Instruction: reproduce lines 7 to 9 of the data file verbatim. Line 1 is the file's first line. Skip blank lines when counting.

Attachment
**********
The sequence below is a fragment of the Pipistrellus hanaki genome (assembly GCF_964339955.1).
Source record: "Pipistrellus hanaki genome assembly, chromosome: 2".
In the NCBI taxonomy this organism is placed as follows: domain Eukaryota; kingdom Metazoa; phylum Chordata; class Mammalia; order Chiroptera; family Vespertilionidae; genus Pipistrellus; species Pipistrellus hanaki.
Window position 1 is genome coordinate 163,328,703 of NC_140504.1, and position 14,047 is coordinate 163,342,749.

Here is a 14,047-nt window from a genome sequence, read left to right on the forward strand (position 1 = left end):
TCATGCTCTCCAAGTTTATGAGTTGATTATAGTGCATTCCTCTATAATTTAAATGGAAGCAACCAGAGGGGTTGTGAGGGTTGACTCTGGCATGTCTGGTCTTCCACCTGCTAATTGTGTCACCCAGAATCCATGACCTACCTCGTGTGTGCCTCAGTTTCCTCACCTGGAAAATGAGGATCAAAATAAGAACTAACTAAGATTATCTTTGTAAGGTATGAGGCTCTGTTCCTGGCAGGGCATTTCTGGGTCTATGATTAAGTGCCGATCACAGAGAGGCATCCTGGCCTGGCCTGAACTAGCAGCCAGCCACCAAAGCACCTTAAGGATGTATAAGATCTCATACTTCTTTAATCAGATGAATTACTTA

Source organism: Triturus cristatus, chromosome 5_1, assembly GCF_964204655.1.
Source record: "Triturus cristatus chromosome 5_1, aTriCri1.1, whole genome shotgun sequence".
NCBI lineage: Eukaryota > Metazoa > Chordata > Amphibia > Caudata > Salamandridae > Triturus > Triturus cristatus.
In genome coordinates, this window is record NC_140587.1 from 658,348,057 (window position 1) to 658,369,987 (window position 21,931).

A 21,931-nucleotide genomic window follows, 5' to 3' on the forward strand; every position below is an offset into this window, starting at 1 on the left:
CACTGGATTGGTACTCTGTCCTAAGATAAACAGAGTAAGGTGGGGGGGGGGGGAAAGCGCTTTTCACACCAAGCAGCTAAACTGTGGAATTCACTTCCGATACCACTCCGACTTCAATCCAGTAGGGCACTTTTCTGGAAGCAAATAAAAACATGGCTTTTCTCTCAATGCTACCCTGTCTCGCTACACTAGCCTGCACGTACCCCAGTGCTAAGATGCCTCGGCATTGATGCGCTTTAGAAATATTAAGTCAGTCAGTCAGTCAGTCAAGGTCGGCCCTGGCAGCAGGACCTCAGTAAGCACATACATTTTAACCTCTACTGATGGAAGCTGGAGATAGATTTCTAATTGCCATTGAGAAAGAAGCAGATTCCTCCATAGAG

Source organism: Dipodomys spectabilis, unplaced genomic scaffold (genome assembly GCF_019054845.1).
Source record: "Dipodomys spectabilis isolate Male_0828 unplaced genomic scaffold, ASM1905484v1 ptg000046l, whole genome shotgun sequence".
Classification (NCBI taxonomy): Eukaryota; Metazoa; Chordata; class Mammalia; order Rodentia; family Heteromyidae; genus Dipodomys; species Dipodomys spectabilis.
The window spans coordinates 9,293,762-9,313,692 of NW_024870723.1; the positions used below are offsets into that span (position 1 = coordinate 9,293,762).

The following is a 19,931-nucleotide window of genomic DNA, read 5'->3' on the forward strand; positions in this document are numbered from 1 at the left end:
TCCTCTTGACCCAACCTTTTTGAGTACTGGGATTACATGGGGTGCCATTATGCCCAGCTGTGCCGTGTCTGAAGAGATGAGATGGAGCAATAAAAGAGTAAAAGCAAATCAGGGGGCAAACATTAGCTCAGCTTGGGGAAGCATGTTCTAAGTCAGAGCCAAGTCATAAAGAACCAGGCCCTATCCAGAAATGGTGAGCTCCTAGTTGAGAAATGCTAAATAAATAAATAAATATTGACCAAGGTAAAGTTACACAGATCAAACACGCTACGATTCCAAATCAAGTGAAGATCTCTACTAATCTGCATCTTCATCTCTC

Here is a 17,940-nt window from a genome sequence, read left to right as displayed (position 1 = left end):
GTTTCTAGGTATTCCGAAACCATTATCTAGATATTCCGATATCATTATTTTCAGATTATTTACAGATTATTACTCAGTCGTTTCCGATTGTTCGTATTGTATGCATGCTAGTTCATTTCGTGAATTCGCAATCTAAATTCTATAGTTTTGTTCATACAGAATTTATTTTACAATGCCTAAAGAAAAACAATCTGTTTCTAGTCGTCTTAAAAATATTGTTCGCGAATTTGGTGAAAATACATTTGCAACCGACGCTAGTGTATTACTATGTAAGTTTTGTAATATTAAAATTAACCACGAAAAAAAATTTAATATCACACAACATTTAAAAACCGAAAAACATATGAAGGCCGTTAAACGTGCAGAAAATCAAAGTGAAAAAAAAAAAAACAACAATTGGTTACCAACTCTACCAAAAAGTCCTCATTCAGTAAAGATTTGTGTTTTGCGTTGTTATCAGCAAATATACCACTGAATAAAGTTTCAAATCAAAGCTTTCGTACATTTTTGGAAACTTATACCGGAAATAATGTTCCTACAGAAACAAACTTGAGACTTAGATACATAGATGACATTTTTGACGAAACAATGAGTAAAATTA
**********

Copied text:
Source organism: Triturus cristatus, chromosome 5_1, assembly GCF_964204655.1.
Source record: "Triturus cristatus chromosome 5_1, aTriCri1.1, whole genome shotgun sequence".
NCBI lineage: Eukaryota > Metazoa > Chordata > Amphibia > Caudata > Salamandridae > Triturus > Triturus cristatus.